Ready to pair your wireless headphones in flight? Six months ago the major inflight entertainment system vendors suggested that the tipping point for that technology had arrived. This week at the Aircraft Interiors Expo in Hamburg one vendor showed off its working prototype. Passengers will soon be able to use their own Bluetooth headsets at any seat on the plane, so long as the airline installed the newest RAVE Ultra IFE system from Safran Aerosystems.
RAVE Ultra is the latest generation platform from Safran (previously Zodiac Inflight) and features a number of upgrades in addition to the Bluetooth pairing. The smallest screen in economy class is now 13.3″, for example. The screens also feature an optical bonding construction to deliver a clearer image and the sheen on the screen is reduced from prior versions to help cut back on glare. The system also supports an all-new user interface, with support for multiple video content streams running at the same time and significant pinch-and-zoom functionality.
It is all impressive, but the Bluetooth support is likely to be one of the most noticed and appreciated features from passengers. The value proposition is more significant for those with newer smartphones that no longer have a 3.5mm headphone jack. The shift in that demographic towards higher quality Bluetooth headphones is significant and growing.
Bluetooth pairing made easy on board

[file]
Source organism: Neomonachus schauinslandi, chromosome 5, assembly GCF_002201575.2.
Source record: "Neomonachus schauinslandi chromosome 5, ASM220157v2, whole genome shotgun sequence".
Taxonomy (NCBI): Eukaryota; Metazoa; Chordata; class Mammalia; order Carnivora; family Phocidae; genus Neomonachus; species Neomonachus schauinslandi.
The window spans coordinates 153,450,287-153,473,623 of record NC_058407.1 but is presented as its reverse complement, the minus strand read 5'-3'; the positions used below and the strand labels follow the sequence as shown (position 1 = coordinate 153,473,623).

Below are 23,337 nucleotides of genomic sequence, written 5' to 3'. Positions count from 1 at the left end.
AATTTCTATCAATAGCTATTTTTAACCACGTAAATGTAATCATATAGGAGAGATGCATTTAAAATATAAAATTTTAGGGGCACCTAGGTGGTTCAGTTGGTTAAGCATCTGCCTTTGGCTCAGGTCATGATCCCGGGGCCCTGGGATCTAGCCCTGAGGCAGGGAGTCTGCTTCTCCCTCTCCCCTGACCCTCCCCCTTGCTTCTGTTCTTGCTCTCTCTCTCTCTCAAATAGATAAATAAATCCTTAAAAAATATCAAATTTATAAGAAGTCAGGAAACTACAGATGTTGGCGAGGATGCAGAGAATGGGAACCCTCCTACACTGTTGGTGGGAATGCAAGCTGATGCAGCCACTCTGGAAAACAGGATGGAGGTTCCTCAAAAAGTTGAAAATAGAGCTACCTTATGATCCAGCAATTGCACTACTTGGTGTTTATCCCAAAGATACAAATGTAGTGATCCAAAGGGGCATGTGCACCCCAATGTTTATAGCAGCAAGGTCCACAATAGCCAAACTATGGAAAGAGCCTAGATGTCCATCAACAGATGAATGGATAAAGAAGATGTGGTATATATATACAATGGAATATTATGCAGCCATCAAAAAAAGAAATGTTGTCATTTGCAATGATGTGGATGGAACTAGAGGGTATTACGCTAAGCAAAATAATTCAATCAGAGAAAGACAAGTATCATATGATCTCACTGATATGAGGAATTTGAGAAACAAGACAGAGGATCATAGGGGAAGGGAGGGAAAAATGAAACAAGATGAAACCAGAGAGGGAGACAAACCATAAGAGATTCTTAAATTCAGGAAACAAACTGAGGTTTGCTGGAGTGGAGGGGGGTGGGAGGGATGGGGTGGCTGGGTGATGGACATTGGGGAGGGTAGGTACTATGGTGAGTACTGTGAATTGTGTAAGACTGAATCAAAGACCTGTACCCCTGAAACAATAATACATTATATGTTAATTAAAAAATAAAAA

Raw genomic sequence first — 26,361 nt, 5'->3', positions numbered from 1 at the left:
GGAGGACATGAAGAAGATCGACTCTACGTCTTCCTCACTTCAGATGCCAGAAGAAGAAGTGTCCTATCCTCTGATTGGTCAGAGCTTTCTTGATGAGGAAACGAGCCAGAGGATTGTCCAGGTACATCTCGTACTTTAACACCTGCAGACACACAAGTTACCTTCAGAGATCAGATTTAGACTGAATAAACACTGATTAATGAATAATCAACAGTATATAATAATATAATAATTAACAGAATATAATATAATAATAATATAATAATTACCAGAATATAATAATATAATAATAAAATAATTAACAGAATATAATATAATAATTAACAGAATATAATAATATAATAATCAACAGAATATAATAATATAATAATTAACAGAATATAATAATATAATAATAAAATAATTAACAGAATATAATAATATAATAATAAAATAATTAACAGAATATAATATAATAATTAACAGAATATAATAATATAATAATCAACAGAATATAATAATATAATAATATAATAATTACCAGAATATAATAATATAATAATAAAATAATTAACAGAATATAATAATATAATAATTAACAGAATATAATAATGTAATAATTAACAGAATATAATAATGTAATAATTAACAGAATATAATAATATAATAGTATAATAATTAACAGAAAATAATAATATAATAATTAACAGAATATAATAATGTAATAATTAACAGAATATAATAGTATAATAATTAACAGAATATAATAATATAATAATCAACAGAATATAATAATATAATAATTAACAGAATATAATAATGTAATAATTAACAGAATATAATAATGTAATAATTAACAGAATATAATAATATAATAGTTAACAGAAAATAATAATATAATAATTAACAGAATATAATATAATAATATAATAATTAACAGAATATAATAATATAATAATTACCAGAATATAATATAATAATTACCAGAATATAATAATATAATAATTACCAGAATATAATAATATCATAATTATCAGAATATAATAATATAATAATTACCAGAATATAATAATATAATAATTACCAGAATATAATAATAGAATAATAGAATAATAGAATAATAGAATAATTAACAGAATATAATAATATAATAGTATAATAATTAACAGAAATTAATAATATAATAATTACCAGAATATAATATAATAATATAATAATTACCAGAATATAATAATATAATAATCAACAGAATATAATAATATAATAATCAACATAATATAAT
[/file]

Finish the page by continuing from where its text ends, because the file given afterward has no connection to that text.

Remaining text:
The pairing process proved intuitive and responsive. The typical experience is well less than a minute to get connected. For the most part it just works, exactly what the passengers want to see.
There are some hardware and software tricks involved on the manufacturing side to help reduce potential RF interference in the crowded cabin. By reducing power to the chipset and also shaping the radio signal Safran reduced the typical ten meter range to just over one meter. This drastically reduces the number of devices potentially pairing with any one screen. The pairing selection becomes significantly easier and the potential for interference from nearby passengers is reduced.
Read More: Now boarding: Bluetooth audio connections
The Bluetooth integration also takes some cues from the mobile phone world in its behavior. If a passenger moves out of range from the system playback pauses, similar to unplugging headphones from a phone. The relatively new gesture of pulling an AirPod out from your ear does not pause the system. Still, being able to walk away and then not have to rewind content is a solid feature.
The new RAVE Ultra system currently has seven confirmed customers, according to the company. The first shipsets will be delivered to seating manufacturers for integration in Q3 2019 and are expected to enter service on flights in Q3 2020.
If waiting for RAVE to enter service in 2020 is too far away for you there is another, less flexible option flying today, and it will cost travelers a bit more to access. The latest iteration of Panasonic Avionics eX3 IFE system also supports Bluetooth pairing but the interface for adding personal headsets (as opposed to airline-supplied) remains absent. The service is also only available in premium cabins on a pair of airlines today and, even then, only on a small subset of aircraft. The functionality is expected to improve and expand with PAC’s next generation NEXT IFE platform, though details remain scarce on which airlines will implement that and what the associated passenger experience will be.
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